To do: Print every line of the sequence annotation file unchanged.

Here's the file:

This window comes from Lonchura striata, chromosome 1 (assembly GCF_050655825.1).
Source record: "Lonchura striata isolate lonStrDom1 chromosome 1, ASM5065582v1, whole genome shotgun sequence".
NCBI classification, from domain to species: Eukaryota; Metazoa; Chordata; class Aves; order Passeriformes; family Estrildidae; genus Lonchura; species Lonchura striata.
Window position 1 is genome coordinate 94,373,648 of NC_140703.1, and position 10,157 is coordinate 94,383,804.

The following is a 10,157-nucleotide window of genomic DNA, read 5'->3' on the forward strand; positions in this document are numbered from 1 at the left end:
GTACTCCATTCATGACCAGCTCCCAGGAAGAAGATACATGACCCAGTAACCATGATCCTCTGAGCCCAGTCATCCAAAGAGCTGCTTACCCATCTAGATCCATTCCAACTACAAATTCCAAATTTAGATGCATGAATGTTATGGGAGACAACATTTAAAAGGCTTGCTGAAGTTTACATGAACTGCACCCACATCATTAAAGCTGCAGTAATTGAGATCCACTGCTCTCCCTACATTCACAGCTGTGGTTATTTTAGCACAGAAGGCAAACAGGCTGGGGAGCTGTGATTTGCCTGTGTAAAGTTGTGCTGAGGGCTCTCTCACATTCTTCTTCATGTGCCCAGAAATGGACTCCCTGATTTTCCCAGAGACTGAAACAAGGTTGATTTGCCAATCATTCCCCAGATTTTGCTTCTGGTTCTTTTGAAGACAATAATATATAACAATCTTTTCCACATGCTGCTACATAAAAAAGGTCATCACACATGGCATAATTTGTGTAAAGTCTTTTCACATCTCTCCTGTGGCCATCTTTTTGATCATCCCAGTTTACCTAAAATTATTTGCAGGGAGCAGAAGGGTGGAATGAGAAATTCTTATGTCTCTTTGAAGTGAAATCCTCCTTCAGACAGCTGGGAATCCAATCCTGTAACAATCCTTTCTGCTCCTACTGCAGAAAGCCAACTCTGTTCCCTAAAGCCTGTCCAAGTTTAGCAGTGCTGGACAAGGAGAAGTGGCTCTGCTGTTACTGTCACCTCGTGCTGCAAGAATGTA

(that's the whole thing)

This window comes from Lonchura striata, chromosome 1 (assembly GCF_050655825.1).
Source record: "Lonchura striata isolate lonStrDom1 chromosome 1, ASM5065582v1, whole genome shotgun sequence".
NCBI classification, from domain to species: Eukaryota; Metazoa; Chordata; class Aves; order Passeriformes; family Estrildidae; genus Lonchura; species Lonchura striata.
Window position 1 is genome coordinate 94,373,648 of NC_140703.1, and position 10,157 is coordinate 94,383,804.

The following is a 10,157-nucleotide window of genomic DNA, read 5'->3' on the forward strand; positions in this document are numbered from 1 at the left end:
GTACTCCATTCATGACCAGCTCCCAGGAAGAAGATACATGACCCAGTAACCATGATCCTCTGAGCCCAGTCATCCAAAGAGCTGCTTACCCATCTAGATCCATTCCAACTACAAATTCCAAATTTAGATGCATGAATGTTATGGGAGACAACATTTAAAAGGCTTGCTGAAGTTTACATGAACTGCACCCACATCATTAAAGCTGCAGTAATTGAGATCCACTGCTCTCCCTACATTCACAGCTGTGGTTATTTTAGCACAGAAGGCAAACAGGCTGGGGAGCTGTGATTTGCCTGTGTAAAGTTGTGCTGAGGGCTCTCTCACATTCTTCTTCATGTGCCCAGAAATGGACTCCCTGATTTTCCCAGAGACTGAAACAAGGTTGATTTGCCAATCATTCCCCAGATTTTGCTTCTGGTTCTTTTGAAGACAATAATATATAACAATCTTTTCCACATGCTGCTACATAAAAAAGGTCATCACACATGGCATAATTTGTGTAAAGTCTTTTCACATCTCTCCTGTGGCCATCTTTTTGATCATCCCAGTTTACCTAAAATTATTTGCAGGGAGCAGAAGGGTGGAATGAGAAATTCTTATGTCTCTTTGAAGTGAAATCCTCCTTCAGACAGCTGGGAATCCAATCCTGTAACAATCCTTTCTGCTCCTACTGCAGAAAGCCAACTCTGTTCCCTAAAGCCTGTCCAAGTTTAGCAGTGCTGGACAAGGAGAAGTGGCTCTGCTGTTACTGTCACCTCGTGCTGCAAGAATGTA